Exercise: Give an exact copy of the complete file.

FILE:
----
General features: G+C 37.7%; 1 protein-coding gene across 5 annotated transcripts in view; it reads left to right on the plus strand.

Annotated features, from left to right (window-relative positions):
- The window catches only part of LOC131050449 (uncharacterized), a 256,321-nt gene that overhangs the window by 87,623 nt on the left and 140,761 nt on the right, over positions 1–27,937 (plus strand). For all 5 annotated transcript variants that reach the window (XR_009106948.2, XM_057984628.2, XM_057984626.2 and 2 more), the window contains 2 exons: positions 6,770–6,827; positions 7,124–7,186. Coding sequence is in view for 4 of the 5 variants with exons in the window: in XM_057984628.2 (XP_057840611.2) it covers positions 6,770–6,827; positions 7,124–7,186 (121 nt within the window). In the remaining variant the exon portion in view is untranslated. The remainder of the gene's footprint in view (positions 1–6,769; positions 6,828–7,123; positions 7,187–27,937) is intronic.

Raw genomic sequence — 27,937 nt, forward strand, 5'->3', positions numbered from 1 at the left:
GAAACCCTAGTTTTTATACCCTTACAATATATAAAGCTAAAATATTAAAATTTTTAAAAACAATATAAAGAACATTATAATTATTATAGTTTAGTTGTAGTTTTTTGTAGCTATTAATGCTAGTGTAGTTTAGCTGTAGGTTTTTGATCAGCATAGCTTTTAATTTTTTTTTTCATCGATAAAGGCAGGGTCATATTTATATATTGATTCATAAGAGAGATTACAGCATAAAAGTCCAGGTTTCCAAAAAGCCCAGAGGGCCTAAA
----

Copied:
General features: G+C 37.7%; 1 protein-coding gene across 5 annotated transcripts in view; it reads left to right on the plus strand.

Annotated features, from left to right (window-relative positions):
- The window catches only part of LOC131050449 (uncharacterized), a 256,321-nt gene that overhangs the window by 87,623 nt on the left and 140,761 nt on the right, over positions 1–27,937 (plus strand). For all 5 annotated transcript variants that reach the window (XR_009106948.2, XM_057984628.2, XM_057984626.2 and 2 more), the window contains 2 exons: positions 6,770–6,827; positions 7,124–7,186. Coding sequence is in view for 4 of the 5 variants with exons in the window: in XM_057984628.2 (XP_057840611.2) it covers positions 6,770–6,827; positions 7,124–7,186 (121 nt within the window). In the remaining variant the exon portion in view is untranslated. The remainder of the gene's footprint in view (positions 1–6,769; positions 6,828–7,123; positions 7,187–27,937) is intronic.

Raw genomic sequence — 27,937 nt, forward strand, 5'->3', positions numbered from 1 at the left:
GAAACCCTAGTTTTTATACCCTTACAATATATAAAGCTAAAATATTAAAATTTTTAAAAACAATATAAAGAACATTATAATTATTATAGTTTAGTTGTAGTTTTTTGTAGCTATTAATGCTAGTGTAGTTTAGCTGTAGGTTTTTGATCAGCATAGCTTTTAATTTTTTTTTTCATCGATAAAGGCAGGGTCATATTTATATATTGATTCATAAGAGAGATTACAGCATAAAAGTCCAGGTTTCCAAAAAGCCCAGAGGGCCTAAA